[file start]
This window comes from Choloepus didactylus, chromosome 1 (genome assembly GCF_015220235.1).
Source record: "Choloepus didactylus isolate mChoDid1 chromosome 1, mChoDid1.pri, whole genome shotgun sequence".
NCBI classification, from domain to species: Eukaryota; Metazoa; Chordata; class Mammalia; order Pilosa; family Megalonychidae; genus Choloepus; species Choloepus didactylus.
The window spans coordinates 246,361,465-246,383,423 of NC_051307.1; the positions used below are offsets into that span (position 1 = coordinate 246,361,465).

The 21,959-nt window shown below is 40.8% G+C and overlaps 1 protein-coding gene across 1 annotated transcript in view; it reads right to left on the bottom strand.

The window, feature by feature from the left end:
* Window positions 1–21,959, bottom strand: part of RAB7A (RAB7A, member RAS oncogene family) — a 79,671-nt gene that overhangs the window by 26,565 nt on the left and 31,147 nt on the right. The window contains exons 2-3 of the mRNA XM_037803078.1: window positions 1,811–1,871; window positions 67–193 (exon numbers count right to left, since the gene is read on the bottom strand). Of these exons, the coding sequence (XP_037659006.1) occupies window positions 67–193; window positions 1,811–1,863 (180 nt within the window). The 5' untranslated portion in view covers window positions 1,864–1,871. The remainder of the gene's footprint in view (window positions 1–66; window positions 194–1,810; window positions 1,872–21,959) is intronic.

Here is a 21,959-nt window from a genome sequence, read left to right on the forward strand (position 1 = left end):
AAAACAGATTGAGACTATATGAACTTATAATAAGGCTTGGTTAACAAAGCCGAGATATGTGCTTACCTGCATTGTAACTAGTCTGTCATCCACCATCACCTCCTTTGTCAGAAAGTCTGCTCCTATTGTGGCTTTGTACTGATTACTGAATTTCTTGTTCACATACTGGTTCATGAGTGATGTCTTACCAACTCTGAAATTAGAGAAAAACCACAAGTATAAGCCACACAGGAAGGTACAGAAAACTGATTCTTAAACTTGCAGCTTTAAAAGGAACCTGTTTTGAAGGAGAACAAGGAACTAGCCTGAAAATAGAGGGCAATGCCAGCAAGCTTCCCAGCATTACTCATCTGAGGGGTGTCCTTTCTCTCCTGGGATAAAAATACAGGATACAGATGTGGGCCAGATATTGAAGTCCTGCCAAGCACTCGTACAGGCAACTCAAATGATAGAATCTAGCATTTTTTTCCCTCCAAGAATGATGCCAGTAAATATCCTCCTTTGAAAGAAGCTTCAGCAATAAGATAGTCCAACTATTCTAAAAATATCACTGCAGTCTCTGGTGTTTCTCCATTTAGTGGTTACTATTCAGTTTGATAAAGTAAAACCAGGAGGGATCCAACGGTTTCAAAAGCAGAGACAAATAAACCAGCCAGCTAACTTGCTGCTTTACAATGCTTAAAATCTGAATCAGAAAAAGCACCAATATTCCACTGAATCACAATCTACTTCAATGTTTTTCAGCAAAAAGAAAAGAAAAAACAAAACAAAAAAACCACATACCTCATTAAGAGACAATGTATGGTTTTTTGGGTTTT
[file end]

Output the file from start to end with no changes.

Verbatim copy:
This window comes from Choloepus didactylus, chromosome 1 (genome assembly GCF_015220235.1).
Source record: "Choloepus didactylus isolate mChoDid1 chromosome 1, mChoDid1.pri, whole genome shotgun sequence".
NCBI classification, from domain to species: Eukaryota; Metazoa; Chordata; class Mammalia; order Pilosa; family Megalonychidae; genus Choloepus; species Choloepus didactylus.
The window spans coordinates 246,361,465-246,383,423 of NC_051307.1; the positions used below are offsets into that span (position 1 = coordinate 246,361,465).

The 21,959-nt window shown below is 40.8% G+C and overlaps 1 protein-coding gene across 1 annotated transcript in view; it reads right to left on the bottom strand.

The window, feature by feature from the left end:
* Window positions 1–21,959, bottom strand: part of RAB7A (RAB7A, member RAS oncogene family) — a 79,671-nt gene that overhangs the window by 26,565 nt on the left and 31,147 nt on the right. The window contains exons 2-3 of the mRNA XM_037803078.1: window positions 1,811–1,871; window positions 67–193 (exon numbers count right to left, since the gene is read on the bottom strand). Of these exons, the coding sequence (XP_037659006.1) occupies window positions 67–193; window positions 1,811–1,863 (180 nt within the window). The 5' untranslated portion in view covers window positions 1,864–1,871. The remainder of the gene's footprint in view (window positions 1–66; window positions 194–1,810; window positions 1,872–21,959) is intronic.

Here is a 21,959-nt window from a genome sequence, read left to right on the forward strand (position 1 = left end):
AAAACAGATTGAGACTATATGAACTTATAATAAGGCTTGGTTAACAAAGCCGAGATATGTGCTTACCTGCATTGTAACTAGTCTGTCATCCACCATCACCTCCTTTGTCAGAAAGTCTGCTCCTATTGTGGCTTTGTACTGATTACTGAATTTCTTGTTCACATACTGGTTCATGAGTGATGTCTTACCAACTCTGAAATTAGAGAAAAACCACAAGTATAAGCCACACAGGAAGGTACAGAAAACTGATTCTTAAACTTGCAGCTTTAAAAGGAACCTGTTTTGAAGGAGAACAAGGAACTAGCCTGAAAATAGAGGGCAATGCCAGCAAGCTTCCCAGCATTACTCATCTGAGGGGTGTCCTTTCTCTCCTGGGATAAAAATACAGGATACAGATGTGGGCCAGATATTGAAGTCCTGCCAAGCACTCGTACAGGCAACTCAAATGATAGAATCTAGCATTTTTTTCCCTCCAAGAATGATGCCAGTAAATATCCTCCTTTGAAAGAAGCTTCAGCAATAAGATAGTCCAACTATTCTAAAAATATCACTGCAGTCTCTGGTGTTTCTCCATTTAGTGGTTACTATTCAGTTTGATAAAGTAAAACCAGGAGGGATCCAACGGTTTCAAAAGCAGAGACAAATAAACCAGCCAGCTAACTTGCTGCTTTACAATGCTTAAAATCTGAATCAGAAAAAGCACCAATATTCCACTGAATCACAATCTACTTCAATGTTTTTCAGCAAAAAGAAAAGAAAAAACAAAACAAAAAAACCACATACCTCATTAAGAGACAATGTATGGTTTTTTGGGTTTT